United States General Accounting Office GAO Testimony Before the Subcommittee on Oversight, Committee on Ways and Means, House of Representatives /l NT For Release on DeliveryS Expected at 10:00 a.m. EDT RS I1IANACI MVlNAt El MENT on Thursday July 22, 1999 Formidable Challenges Confront IRS as It Attempts to Modernize Statement of James R. White, Director Tax Policy and Administration Issues General Government Division 0- G & GAO Accountability * Integrity * Reliability T r-GGD/AIMD-99-25562 GAQ C-87 073ZF0 Statement IRS MANAGEMENT: Formidable Challenges Confront IRS as It Attempts to Modernize Mr. Chairman and Members of the Subcommittee: I am pleased to be here today on the 1-year anniversary of the Internal Revenue Service (IRS) Restructuring and Reform Act of 1998 (Restructuring Act)' to discuss management challenges that IRS faces in modernizing its organization and reforming its culture. As my testimony underscores, the challenges that the agency faces in implementing these reforms are no less significant than the value of the improvements that could be achieved. Depending on the outcome of IRS' efforts, enactment of the Restructuring Act may prove to be a significant turning point in the history of IRS. Its passage signaled Congress' strong concern that IRS had been overemphasizing revenue production and compliance at the expense of fairness and service to taxpayers. It also mandated changes to improve the situation. Among other things, the Restructuring Act required IRS to (1) adopt a new mission statement to place greater importance on serving the public and meeting taxpayer needs, (2) develop and implement a reorganization plan to include the establishment of new operating units serving particular groups of taxpayers having similar needs, (3) conduct training programs to ensure that managers and frontline employees are schooled in the importance of customer service and have the skills to provide it, and (4) carry out numerous specific actions to enhance taxpayers' rights. Commissioner Rossotti has embraced the spirit of the Restructuring Act and provided a compelling vision of what he wants IRS to become--a fully modernized agency providing top-quality service to taxpayers. The Commissioner has more than a vision, however. In addition to a new mission statement and supporting strategic goals,2 he has also outlined and begun to implement a modernization strategy that includes five interdependent components-what IRS has dubbed its "five levers of change." The five components are (1) revamped business practices, (2) organizational restructuring, (3) management roles with clear responsibility, (4) balanced measures of performance, and (5) new technology. If successfully implemented, the modernization strategy could 'P.L. 105-206 (July 22, 199S). 2 IRS' new mission statement reads, "Provide America's taxpayers top quality service by helping them understand and meet their tax responsibilities and by applying the tax law with integrity and fairness to all." IRS' supporting strategic goals are to (1) provide top quality service to each taxpayer, (2) provide service to all taxpayers by applying the law with integrity and fairness, and (3) increase productivity by providing a quality work environment for its employees. Page 1 GAO/r-GGD/AIMD-99-255 Statement IRS MANAGEMENT: Formidable Challenges Confront IRS as It Attempts to Modernize fundamentally change IRS' culture to one that embraces customer service as a core organizational value. Given the reforms that are planned, it should surprise no one that IRS-an agency with a long history of stovepipe management and a culture driven by enforcement statistics-will be challenged to accomplish so ambitious an agenda. IRS has a poor track record for implementation, and many of its past efforts would be considered modest in comparison to the current modernization. My statement today is based on our past work and our ongoing reviews of IRS' reorganization process, its performance management system, and systems modernization efforts. My statement makes the following points. We agree with the Commissioner that the various components of IRS' modernization must be implemented in an integrated fashion. Simply restructuring the organization, for example, without concurrent revisions to work processes and related information systems, will do little to improve the quality of service being provided to taxpayers. However, successfully implementing such a comprehensive modernization strategy, while continuing the business of day-to-day tax administration, will push IRS managers and staff to their limits. Particularly important will be the capacity of middle managers to lead and manage comprehensive change. No matter how much IRS changes its organization, work processes, and information systems, its ability to fundamentally change the way it interacts with taxpayers hinges on its ability to ensure that employees demonstrate the desired attitudes and behaviors. A results-oriented approach to managing human capital has the potential to deliver such a result. To fully realize this potential, IRS must finish developing key organizational performance measures, deal with an employee evaluation process that is not currently aligned with IRS' new mission, and develop and deliver a comprehensive training program for both frontline staff and middle managers. IRS continues to face formidable system modernization challenges. They include (1) completing the modernization blueprint that IRS issued in May 1997 to de:fine, direct, and control future modernization efforts; (2) establishing the management and engineering capability to build and acquire modernized systems; and (3) investing in small, low-risk, cost- effective modernization increments. The key to effectively addressing these challenges is to ensure that long-standing modernization management and technical weaknesses are corrected before IRS invests Page 2 GAO/T-GGD/AIMD-99-255 Statement IRS MANAGEMENT: Formidable Challenges Confront IRS as It Attempts to Modernize large sums of modernization funds. IRS recently initiated appropriate first steps to address these weaknesses via its initial modernization expenditure plan that represents the first step in a long-term, multi-increment modernization. One great strength of IRS' modernization strategy is its comprehensive Ability to Manage and approach to change. If implemented in an integrated manner, the five Integrate the levers of change can fundamentally alter the way IRS interacts with Interdependent taxpayers. However, this comprehensive approach also presents a major Change Efforts Is challenge for IRS. Effectively implementing such a broad and complex set Critical to IRS' Success of interdependent changes will strain IRS managers and staff. Having to do so while continuing to operate the existing tax administration process will strain them even further. The Commissioner believes, and we agree, that to effect real change, IRS must address all five components of its change strategy concurrently because the components are interdependent. Simply restructuring IRS, without concurrent changes in processes for interacting with taxpayers and in the measures that are used to assess those interactions, will have little impact on service to taxpayers. Similarly, it makes little sense to design new work processes without providing employees with the tools they need to effectively implement the new processes. For example, IRS cannot provide top-quality service to taxpayers who have questions about their accounts unless employees can quickly access a modern information system that contains accurate and up-to-date information on taxpayers' accounts. Undertaking all of the work associated with business and systems modernization while continuing to process returns, maintain taxpayer accounts, and enforce the tax law will push IRS managers and staff to their limits. Accordingly, the Commissioner and his senior executives are attempting, among other things, to set priorities and adjust time frames. For example, in light of the provision in the Restructuring Act that specified a goal of having 80 percent of all returns filed electronically by 2007, the Commissioner adjusted the sequencing of information system development efforts by accelerating electronic filing elements. For IRS modernization to succeed, however, middle managers will also have to play a role. Because of the magnitude of the proposed changes, these managers will have to take responsibility for developing many of the details of change initiatives and pushing the initiatives down through the organization. Particularly important is the capacity of middle managers to Page 3 GAO/r-GGD/AIMD-99-255 Statement IRS MANAGEMENT: Formidable Challenges Confront IRS as It Attempts to Modernize lead and manage comprehensive change. I will talk more about management capacity later. IRS will also have tough choices to make in balancing "stay-in-business" needs with long-term improvements. For example, IRS will have to evaluate the trade-offs between changing existing information systems to support or enhance current operations and waiting for the new business processes and systems to be rolled out. Based on over a decade of work, we believe that a results-oriented, performance-based approach to management can provide IRS with the tools it needs to meet the formidable challenges inherent in its comprehensive approach to change. We are heartened by the fact that the modernization strategy outlined by the Commissioner is consistent with such an approach. As noted earlier, reorganizing IRS alone will not fundamentally change the way IRS interacts with taxpayers. Indeed, our case studies of leading organizations using performance and accountability management principles found that the organizations had varied structures, but similar results-oriented management strategies. 3 By integrating results- oriented management into the day-to-day activities and culture of the organization and holding managers accountable for doing the same, IRS can help avoid the danger of its reforms becoming hollow, paper-filled exercises. Among other things, results-oriented management includes (1) building, maintaining, and marshaling the knowledge, skills, and abilities of employees (i.e., human capital) and (2) developing and effectively using information systems to achieve program results. As discussed in the next two sections, results-oriented management of its resources, both human capital and information systems, poses significant challenges for IRS. New business processes, organizational structure, and technology-alone Managing for or together-will not significantly improve service to taxpayers without Performance Poses corresponding improvements in how IRS manages and develops its human Significant Human capital. A results-oriented approach to managing human capital-an Capital Challenges approach -thataligns employee performance management and training with IRS' new mission statement, strategic goals, and performance measures- has the potential to deliver such improvements. However, to realize the potential, :[RS needs to overcome three challenges. First, a key organizational performance measure, the rate of taxpayer compliance with the tax laws, has not been developed. Second, a new employee appraisal 3Numerous reports in recent years have discussed results-oriented management principles and implementation of the Government Performance and Results Act (P.L. 103-62) by federal agencies. A major report addressing these issues was Effectively Implementing the Government Performance and Results Act (CAO/GGD-96-11S, June 1996). Page 4 GAO/T-GGD/AIMD-99-255 Statement IRS MANAGEMENT: Formidable Challenges Confront IRS as It Attempts to Modernize system aligned with the organizational measures is years away from complete implementation. And third, training that addresses the needs of different employee groups, such as middle managers, has not been developed. Performance Measures Performance measures can create powerful incentives to achieve the cultural and behavioral changes that will be needed for IRS to effectively perform its new mission. IRS has begun implementing a new set of organizational performance measures that are to balance customer satisfaction, employee satisfaction, and business results. However, some measures have yet to be developed. Developing a business results measure of taxpayer compliance 4 that can be balanced with customer satisfaction will be particularly important. As IRS has stated, in the absence of such compliance measures, "informed decisions on strategies to encourage voluntary compliance.. . will be impossible, and the historic tendency to fall back on enforcement revenue as a measure of performance may reoccur."5 In a hearing held by this Subcommittee almost 2 years ago, we highlighted our concerns about overreliance on enforcement revenue as a measure of performancef We concluded that such overreliance could create undesirable incentives for IRS auditors to recommend taxes that would be unlikely to withstand a taxpayer challenge, imposing an unfair and unnecessary burden on some taxpayers. In the past, IRS measured compliance through its Taxpayer Compliance Measurement Program (TCMP). Studies done under that program involved detailed audits of a statistically valid sample of tax returns. IRS discontinued these studies because of concerns about the additional burden placed on the taxpayers who were the subjects of the detailed audits. Since then, IRS has not identified a viable substitute for TCMP studies to assess overall compliance. Without a measure of taxpayer compliance, IRS cannot balance business results with customer satisfaction. Further, taxpayer compliance studies have been used to help IRS target audits on the most noncompliant taxpayers. Consequently, the lack of current compliance data could 'Taxpayer compliance is the extent to which taxpayers file required returns, correctly determine their tax liability, and pay the taxes they owe. 'Modernizing America's Tax Agency (IRS Publication 3349, Feb. 1999, pp.44-45). 'Tax Administration: Taxpaver Rights and Burdens During Audits of Their Tax Returns (GAO/T-GGD- 97-186, Sept. 26, 1997'). Page 5 GAO/T-GGD/AIMD-99-255 Statement IRS MANAGEMENT: Formidable Challenges Confront IRS as It Attempts to Modernize actually decrease service to taxpayers. IRS is concerned that increasingly out-of-date information on compliance will result in more and more compliant taxpayers being hit with unnecessary audits. For both these reasons, we believe that IRS needs a strategy for ensuring the availability of statistically valid compliance data, while limiting the burden that collecting such data imposes on taxpayers. Employee Evaluation Because IRS' current employee evaluation process is not aligned with its new mission and does not support the culture that IRS hopes to create, it must be revised. Last year, we reported that 75 percent of IRS' revenue agents, tax auditors, and revenue officers believed that tax enforcement results affected their evaluations-despite an IRS policy prohibiting the use of such results in evaluating employee performance. Our ongoing review of the two most recent evaluations received by these employees bears out such perceptions. In examining a random sample of their evaluations, we found a strong emphasis on compliance compared to customer service. Moreover, when supervisors made comments on customer service, they sometimes seemed to equate good customer relations with success in obtaining full payment in every case. To illustrate, when discussing customer relations skills, one manager wrote in an employee's evaluation "Over the last year, the Service is emphasizing that payments be obtained at the conclusion of the examination. It can truly be said that the agent has kept to this philosophy. The agent always seeks to obtain full payment of the deficiency, penalties, and interest. This shows a strong commi.tment to the Service programs." IRS says that it recognizes the problems with the current evaluation process and the important role that employees will have in modernizing the agency. IRS expects to change the evaluation process when it revamps its entire performance management system. Although IRS is on the right track, it will be years before a new evaluation process is fully operational. IRS cannot afford to wait that long. It is frontline employees-not their supervisors or other IRS managers-who have the most direct and potentially confrontational interactions with taxpayers. Continued reliance on an evaluation process that fails to adequately balance service to taxpayers with compliance potentially could undermine the success of the entire modernization effort. Although organizational structure and systems are important, it is the attitudes and behaviors of employees that will ultimately affect taxpayers. 7IRS Personnel Administration: Use of Enforcement Statistics in Employee Evaluations (GAO/GGD-99- 11, Nov. 30, 1998). Page 6 GAO/T-GGD/AIMD-99-255 Statement IRS MANAGEMENT: Formidable Challenges Confront IRS as It Attempts to Modernize Fortunately, there are opportunities for reinforcing the importance of serving taxpayers within the current evaluation process. During our ongoing review of the existing evaluation process, we identified several features, such as narrative comments and field visits, that supervisors do not use systematically when evaluating their employees. These features could be used to greater advantage to reinforce the importance of customer service among enforcement employees. For example, the narrative portion of an employee's written evaluation provides supervisors with an opportunity to focus on employees' customer service skills and contributions. Also, field visits that are to be conducted as part of the employee evaluation process could provide excellent vehicles for supervisors to directly observe employee-taxpayer interactions and to provide coaching and feedback to employees. Training Training has proven to be an important tool for agencies that want to change their cultures. To have this kind of impact, IRS' training will have to be comprehensive both in its subject matter and in who receives it. Training will need to (1) cover the new organizational structure, new business processes, and new information systems; (2) cover performance measures and the use of such measures to manage IRS; (3) be provided to all employees from frontline staff to senior managers; and (4) be aligned with the performance management system and new mission. For training to have real impact, it will have to be continuously reinforced in the day-to- day work environment. IRS is still defining its modernization-related training requirements and assessing its ability to deliver those requirements, but the plans we've seen thus far address all four of the issues outlined above. However, implementing all of this will be neither cheap nor easy. After reorganization, most frontline employees and their immediate supervisors are to be in the same or similarjobs. Job-specific training will be important, however, because IRS is beginning to implement significant changes to its organization, processes, and information systems. For example, in lieu of hiring a large number of seasonal employees to handle the return processing workload during the annual filing season, IRS plans to increase the number of permanent employees and expand their job responsibilities to include compliance work that they can do after the filing season. Those employees will have to be cross-trained so that they can handle both their return processing and compliance responsibilities. Other employees who will have to be cross-trained to handle the responsibilities envisioned by IRS' plans include (1) managers who are to supervise groups that include persons doing audit work and persons doing collection work and (2) employees, referred to as "tax resolution representatives," who are Page 7 GAO/T-GGD/AIMD-99-255 Statement IRS MANAGEMENT: Formidable Challenges Confront IRS as It Attempts to Modernize to provide an array of services, including certain audit and collection services, to taxpayers visiting IRS walk-in sites. This kind of cross- functional expertise is consistent with IRS' efforts to provide top-quality customer service. It remains to be seen whether employees can effectively fill these kinds of cross-functional roles, but it is clear that training will be a critical factor in their success. Another factor will be the way training is reinforced outside the classroom, for example, by supervisors acting as role models. As I mentioned earlier, the changes envisioned at IRS are so comprehensive that the agency's top leadership cannot work below a very strategic level. Fundamentally changing the way IRS interacts with taxpayers depends on the capacity of lower-level managers, from frontline supervisors up through the senior executive service, to do the detailed planning, leading, and managing necessary for successful IRS modernization. These lower level managers must be skilled in planning, performance measurement, and the use of performance information in decision-making. Our work has shown that ensuring that IRS has the capacity it needs in this area will be a challenge. For example, in January 1998, IRS established a central Taxpayer Service and Treatment Improvement Program to oversee implementation of numerous customer service improvement initiatives that were on the books at that time. By January 1999, IRS had set priorities and assigned accountability for their completion to specific executives. However, when we reviewed 19 of the initiatives that had progressed past the planning and design phase, we found that many were missing basic management information such as completion dates and performance measures.8 Such basic management information should allow IRS to track progress toward goals and provide a better basis for organizational and management decisions. To their credit, IRS executives have been responsive to our findings and now have draft guidance for implementing our recommendations. Our point today is that such guidance should not have been necessary. Generating and using basic management information needs to become routine for all levels of IRS management. 8IRS Customer Service: Management Strategy Shows Promise But Could be Improved (GAO/GGD-99- 88, May 5, 1999). Page 8 GAOrT-GGD/AIMD-99-255 Statement IRS MANAGEMENT: Formidable Challenges Confront IRS as It Attempts to Modernize The challenges that IRS faces in modernizing its tax systems are significant, and the stakes are high. IRS' well-publicized, failed prior Formidable Systems attempts to leverage information technology in administering our nation's Modernization tax laws serve as an alert to the significant challenges that lie ahead. The Challenges key to effectively addressing these challenges is to ensure that long- standing modernization management and technical weaknesses are rectified before IRS begins investing large sums of money. In 1995, we reported on the weaknesses that were the root causes of IRS' past modernization problems, recommended ways to correct them, 9 and designated the modernization as a high-risk or "challenged" federal program. ' ° Since then, we have reviewed IRS' actions to address our recommendations and strengthen its modernization capability, such as the development of a modernization blueprint in May 1997, and we have made additional recommendations in light of IRS' actions." The good news is that IRS' executive team, under the direction of the Commissioner and Chief Information Officer, have initiated appropriate first steps to begin addressing system modernization management and technical weaknesses. Last month, we reported on IRS' initial modernization expenditure plan.'2 We concluded that the initiatives defined in the plan were consistent with our past recommendations for establishing effective modernization management and engineering capabilities and incrementally acquiring architecturally sound system solutions to satisfy validated business needs. Additionally, we found that the plan satisfied legislated conditions for systems modernization. The initial expenditure plan defines modernization initiatives for a 5-month period ending in October 1999 and thus represents the first incremental step in a long-term, multi-increment modernization process. Once implemented, this initial expenditure plan alone will neither fully implement our past recommendations nor eliminate the systems modernization weaknesses and challenges that our recommendations are 9 Tax Systems Modernization: Management and Technical Weaknesses Must Be Corrected If Modernization Is To Succeed (GAO/AIMD-95-156, July 26, 1995). 10 High-Risk Series: An Overview (GAO/HR-95-1, Feb. 1995). "For example, see Tax Systems Modernization: Actions Underway But IRS Has Not Yet Corrected Management and Technical Weaknesses (GAO/AIMD-96-106, June 7, 1996) and Tax Systems Modernization: Blueprint Is a Good Start But Not Yet Sufficientlv Complete to Build or Acquire Systems (GAO/AIMD/GGD-98-54, Feb. 24, 1998). 12Tax Systems Modernization: Results of IRS' Initial Expenditure Plan (GAO/AIMD/GGD-99-206, June 15, 1999). Page 9 GAO/T-GGD/AIMD-99-255 Statement IRS MANAGEMENT: Formidable Challenges Confront IRS as It Attempts to Modernize intended to effectively mitigate. IRS leadership says that it understands this and is committed to fully implementing our recommendations and effectively addressing the many challenges that lie ahead. Our recommendations and the challenges still confronting IRS fall into the following three groups, each of which is discussed below: (1) completing the modernization blueprint; (2) establishing project management and system/software engineering capability; and (3) investing in small, low- risk, cost-effective modernization increments. Until our recommendations are fully implemented, we will continue to designate IRS' tax systems modernization as a high-risk and "challenged" federal program. Completing the In response to our 1995 recommendations,1 3 IRS issued, in May 1997, its modernization blueprint, including about 3,600 high-level business requirements, a target enterprise systems architecture that described in oerzatonBlueprt general terms the future systems environment needed to satisfy the business requirements, and a general sequencing plan for transitioning from IRS' current systems environment to its future systems environment. In September 1997 congressional briefings and in a subsequent report,' 4 we concluded that the blueprint provided a solid foundation from which to define the level of detail and precision needed to effectively and efficiently build a modernized system of interrelated systems. At the same time, we noted that the blueprint was not yet complete and did not provide enough detail for building or acquiring architecturally compliant systems. Additionally, because the blueprint was developed before the Restructuring Act and the Commissioner's organizational modernization, we reported in January 1999 that the blueprint needed to be validated in light of these organizational and business process changes. IRS has acknowledged these limitations and plans to complete the blueprint. In fact, its initial expenditure plan defines initiatives intended to validate business requirements and provide missing architecture precision and detail for ongoing system initiatives. Additionally, the initial expenditure plan provides for a revised modernization sequencing plan as well as the selection of enterprise architectural standards in such areas as data base management, security, communications, user interface, and client and server platforms. = GAO/AIMD-95-156, July 26, 1995. " GAO/AIMD/GGD-9S-54, Feb. 24, 1998. Page 10 GAO/T-GGD/AIMD-99-255 Statement IRS MANAGEMENT: Formidable Challenges Confront IRS as It Attempts to Modernize Completing the modernization blueprint poses a formidable challenge for several reasons. First, IRS' organizational and business restructuring is ongoing, meaning that both completion of IRS' enterprise systems architecture and revision of its sequencing plan must be closely coupled with and validated against these restructuring efforts. Doing so will not be easy and will require an unprecedented integration of IRS' business and systems organizational cultures. To do less presents the risk that modernized systems will not effectively and efficiently support IRS' core mission needs. Second, IRS has a series of enterprise architectural decisions that need to be made before investing in modernized systems, beginning with architectural principles (e.g., Will users be supported regardless of geographic location? Will IRS' existing investment in mainframe technology be preserved?), followed by logical architectural characteristics (e.g., What data structure will facilitate business process reengineering efforts? Should a geographic or a business process "tiered" architecture be adopted?), and culminating in how technology will be physically implemented (e.g., What operating system, hardware platforms, and database management system standard should be used?). The long- term implications of these interrelated enterprise architectural decisions are enormous. If properly made and effectively implemented, these decisions can guide and constrain the architectural makeup of a secure, interoperable, scalable, and maintainable future systems environment. If not, IRS will likely remain mired in its currently inefficient and ineffective stovepiped systems environment. Third, IRS must minimize the number of new system development and acquisition projects that it undertakes until it addresses the above key architectural decisions. Otherwise, IRS will be forced to align certain system-unique architectures with its "to-be-completed" enterprise architecture. A case in point is IRS' ongoing Integrated Personnel System project, which is part of a Treasury-wide effort that will use an Oracle database management system running on a UNIX platform."s Once IRS' enterprise architectural decisions have been made, IRS will have to integrate this personnel system with its systems developed or acquired according to its enterprise architecture. Depending on the extent of compatibility, this could mean that IRS will have to incur the cost of '5A UNIX platform consists of UNIX operating system software (originally developed at AT&T's Bell Laboratories and commercially available from various companies) and compatible hardware, which together support the operation of application software. Page 11 GAO/T-GGD/AIMD-99-255 Statement IRS MANAGEMENT: Formidable Challenges Confront IRS as It Attempts to Modernize additional hardware and software associated with integrating the different products. Developing Project IRS has historically lacked disciplined and structured processes for managing information technology (Ir) projects and internally developing Management and software-intensive systems. In 1995, we made recommendations to correct System/Software these weaknesses,'6 and, in response, IRS defined (as part of its 1997 Engineering Capability blueprint) a systems life cycle framework that described the "cradle-to- grave" processes for managing IT projects and building systems. At the same time, IRS stated its intention to rely more on contractors to build modernized systems, and thus become a system/software acquirer rather than an in-house system/software developer as it had been in the past. To this end, IRS also stated that it planned to "partner with" a Prime Systems Integration Services (PRIME) contractor in the acquisition and integration of modernized systems. In February 1998, we reported that although the systems life cycle overview provided a reasonable framework, it was not yet complete and did not provide the needed specificity to adequately build modernized systems.'7 For example, IRS did not have detailed process definitions for any of the systems life cycle phases. In addition, organizational roles and authorities had not been adequately specified, making it unclear who does what in each systems life cycle process and phase. We also reported that IRS had not yet defined and implemented the mature software processes, including software acquisition processes, that would be essential for IRS to effectively manage contractors under its strategy for acquiring, rather than developing, software-intensive systems. IRS has since hired a PRIME contractor, and in association with the PRIME, has initiatives under way that are intended to establish the requisite management and engineering capability needed to effectively modernize its systems. In particular, IRS' initial expenditure plan provides for establishing "enterprise life cycle" or ELC management and engineering processes. ELC is to be an adaptation of the PRIME contractor's commercially available systems life cycle management approach and associated tools, incorporating needs that are unique to IRS, such as key life cycle decision points. IRS concluded that adapting the PRIME contractor's commercially available methodology to meet IRS' needs would be less costly and faster than completing the systems life cycle 16 GAO/AIMD-95-156, July 26, 1995. '7 GAO/AIMD/(;GD-9-54, Feb. 24, 199S. Page 12 GAO/T-GGD/AIMD-99-255 Statement IRS MANAGEMENT: Formidable Challenges Confront IRS as It Attempts to Modernize contained in its 1997 blueprint. We reviewed the PRIME contractor's commercially available methodology and found that it meets the requirements specified in the blueprint's systems life cycle overview and is consistent with the approaches that successful private and public sector organizations use to manage large IT projects. In addition, IRS' initial expenditure plan provides for institutionalizing mature software/system acquisition processes. That is, as part of the ELC, IRS intends to define and implement software development and acquisition processes in accordance with Software Engineering Institute capability maturity model requirements. s Among this maturity model's requirements are disciplined and rigorous processes, procedures, and practices for effectively acquiring software-intensive systems through the use of contractors, including processes concerning requirements development and management, contractor solicitation and selection, contractor tracking and oversight, and evaluation of contractor delivered products. Significant challenges still confront IRS in institutionalizing project management and software/system engineering rigor and discipline and thus putting in place the capability needed to effectively modernize. For example, the ELC processes, procedures, practices, handbooks, models, methods, and tools need to be established, which means that the contractor's commercially available methodology must first be tailored to meet IRS' needs. Next, IRS has to implement the ELC on its IT projects, which requires training IRS personnel on how to use and apply the ELC. Further, IRS will need to establish structures and processes to ensure that IT projects comply with the ELC. Compounding these challenges is IRS' simultaneous need to ensure that it effectively manages the PRIME and other contractors involved in each of the ongoing modernization projects, pending completion and institutionalization of the ELC. For example, we reported in June 1999'9 that IRS had not yet defined the respective roles of the Service and its modernization contractors. Consequently, IRS undertook an effort to develop a Concept of Operations document that defines the roles, responsibilities, authorities, structure, and rules of engagement for the PRIME, IRS, and other IRS support contractors. To ensure that this important task is completed before modernization begins, we 'sThis model was developed by the Software Engineering Institute at Carnegie Mellon University to evaluate an organization's software development or acquisition capability. '9GAO/AIMD/GGD-99-206, June 15, 1999. Page 13 GAO/T-GGD/AIMD-99-255 Statement IRS MANAGEMENT: Formidable Challenges Confront IRS as It Attempts to Modernize recommended in our June report that IRS report on its progress in completing this task in its next modernization expenditure plan. Incrementally Investing in To minimize the risk of IRS investing in systems before our recommendations were fully implemented, we have recommended every Modernized Systems year since June 1996 that Congress limit IRS' IT spending to certain cost- effective categories, such as small, low-risk, and cost-effective efforts that can be delivered in a relatively short time frame."' In IRS' fiscal year 1997, 1998, and 1999 appropriations, Congress limited IRS' IT spending to efforts consistent with these categories.2" Such an incremental approach to investing in modernized systems is used by leading public and private sector organizations. In addition, the Clinger-Cohen Act` and Office of Management and Budget (OMB) policy3 endorse this approach to funding large system development investments. Using this approach, organizations take large, complex modernization efforts and break them into projects and subprojects that are narrow in scope and brief in duration." This enables organizations to determine whether a project delivers promised benefits within cost and risk limitations and allows them to correct problems before significant dollars are expended, which in turn mitigates the risk of program failure. 5' Consistent with our recommendation for incremental investment, IRS has adopted a modernization investment strategy under which it is to first develop and implement the management and engineering capability to build modernized systems and then incrementally invest in manageable, discrete system initiatives that are to be specified in its revised sequencing plan. IRS' commitment to incremental investment management is the initial step. The real challenge is translating commitment into everyday practice. To do so, IRS must define structures and processes for project selection, control, and evaluation that specify, among other things, who is responsible and accountable for making investment decisions, the criteria D GAO/AIMD-96-106, June 7, 1996. 2 P.L. 104-208, Sept. 30, 1996; P.L. 105-61, Oct. 10, 1997; and P.L 105-277, Oct. 21, 1998. -P.L. 104-106, Feb. 10, 1996. " Evaluating Information Technology Investments, A Practical Guide (Executive Office of the President, OMB, Nov. 1995) and OMB Memorandum M-97-02, Funding Information Systems Investments (Oct. 1996), referred to as the "Raines Rules." " GAO Executive Guide: Improving Mission Performance Through Strategic Information Management and Technolovgy Learning From Leading Organizations (GAO/AIMD-94-115, May 1994). = Assessing Risks and Returns: A Guide for Evaluating Federal Agencies' IT Investment Decision- making (GAO/IAIMD-10.1.13, Feb. 1997). Page 14 GAO/T-GGD/AIMD-99-255 Statement IRS MANAGEMENT: Formidable Challenges Confront IRS as It Attempts to Modernize that will be used to make decisions, the analysis and information upon which to base decisions, and the tools and methods to be used in performing the analysis and generating the information. IRS will also need to ensure that these structures and processes are institutionalized through training and enforcement. Central to IRS' incremental investment management strategy will be the need to break large system projects into a sequence of incremental builds that is economically justified on the basis of a compelling business case. Additionally, IRS will need to track and monitor whether each increment is producing promised benefits and meeting cost and schedule baselines and ensure that this information is reliably reported to executive decisionmakers. By doing so, organizations can address variances from expectations incrementally, before significant dollars are expended. To this end, we recommended in our June 1999 report26 on IRS' initial expenditure plan that IRS fully disclose in future expenditure plans its progress against incremental goals, deliverables, and benefit expectations. As it has with each of our recommendations aimed at mitigating the systems modernization challenges that it faces, IRS has agreed to do so. In summary, the modernization effort under way at IRS has the potential to deliver improved service to taxpayers. IRS' agenda, though, is both ambitious and high-risk. We have been impressed by the Commissioner's leadership and commitment to change as well as IRS' efforts to date. However, sustainable improvement in service to taxpayers will depend on IRS' managers successfully marshaling the agency's resources, both human and systems, to deal with that challenging agenda. Mr. Chairman, this concludes my prepared statement. I would be happy to answer any questions you or other Members of the Subcommittee might have. Contact and Acknowledgments For future contacts regarding this testimony, please contact James R. White at (202) 512-9110. Individuals making key contributions to this testimony included Randolph Hite, David Attianese, Deborah Junod, Gary Mountjoy, Agnes Spruill, and Lorne Dold. "GAO/AIMD/GGD-99-206, June 15, 1999. Page 15 GAO/T-GGD/AIMD-99-255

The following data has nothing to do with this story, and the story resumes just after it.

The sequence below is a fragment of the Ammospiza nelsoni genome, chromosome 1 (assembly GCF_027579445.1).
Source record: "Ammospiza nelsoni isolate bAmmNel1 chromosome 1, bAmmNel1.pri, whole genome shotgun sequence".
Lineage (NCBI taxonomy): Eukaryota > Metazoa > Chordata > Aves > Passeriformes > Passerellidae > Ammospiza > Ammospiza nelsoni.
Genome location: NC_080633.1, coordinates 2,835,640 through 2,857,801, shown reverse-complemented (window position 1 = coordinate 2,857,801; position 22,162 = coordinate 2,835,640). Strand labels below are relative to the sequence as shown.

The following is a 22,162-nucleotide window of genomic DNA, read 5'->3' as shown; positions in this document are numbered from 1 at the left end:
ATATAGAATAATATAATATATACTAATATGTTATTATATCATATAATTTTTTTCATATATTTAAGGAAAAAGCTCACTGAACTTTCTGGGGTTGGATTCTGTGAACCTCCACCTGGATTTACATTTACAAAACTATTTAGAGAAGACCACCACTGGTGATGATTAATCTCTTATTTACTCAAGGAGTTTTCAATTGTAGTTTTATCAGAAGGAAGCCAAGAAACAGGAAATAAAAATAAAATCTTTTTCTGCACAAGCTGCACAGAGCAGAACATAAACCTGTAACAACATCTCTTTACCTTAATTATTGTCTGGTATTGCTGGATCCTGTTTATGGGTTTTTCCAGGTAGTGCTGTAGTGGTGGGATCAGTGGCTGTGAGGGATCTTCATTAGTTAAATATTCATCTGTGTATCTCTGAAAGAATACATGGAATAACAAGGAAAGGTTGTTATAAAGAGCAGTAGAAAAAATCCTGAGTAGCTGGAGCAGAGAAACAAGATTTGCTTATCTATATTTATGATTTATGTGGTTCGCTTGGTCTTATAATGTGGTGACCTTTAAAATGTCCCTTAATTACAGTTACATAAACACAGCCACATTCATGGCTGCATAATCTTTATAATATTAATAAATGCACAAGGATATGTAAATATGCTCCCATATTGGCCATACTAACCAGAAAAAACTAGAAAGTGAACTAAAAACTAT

IRS Management: Formidable Challenges Confront IRS as It Attempts to Modernize
Published by the Government Accountability Office on 1999-07-22.
Below is a raw (and likely hideous) rendition of the original report. (PDF)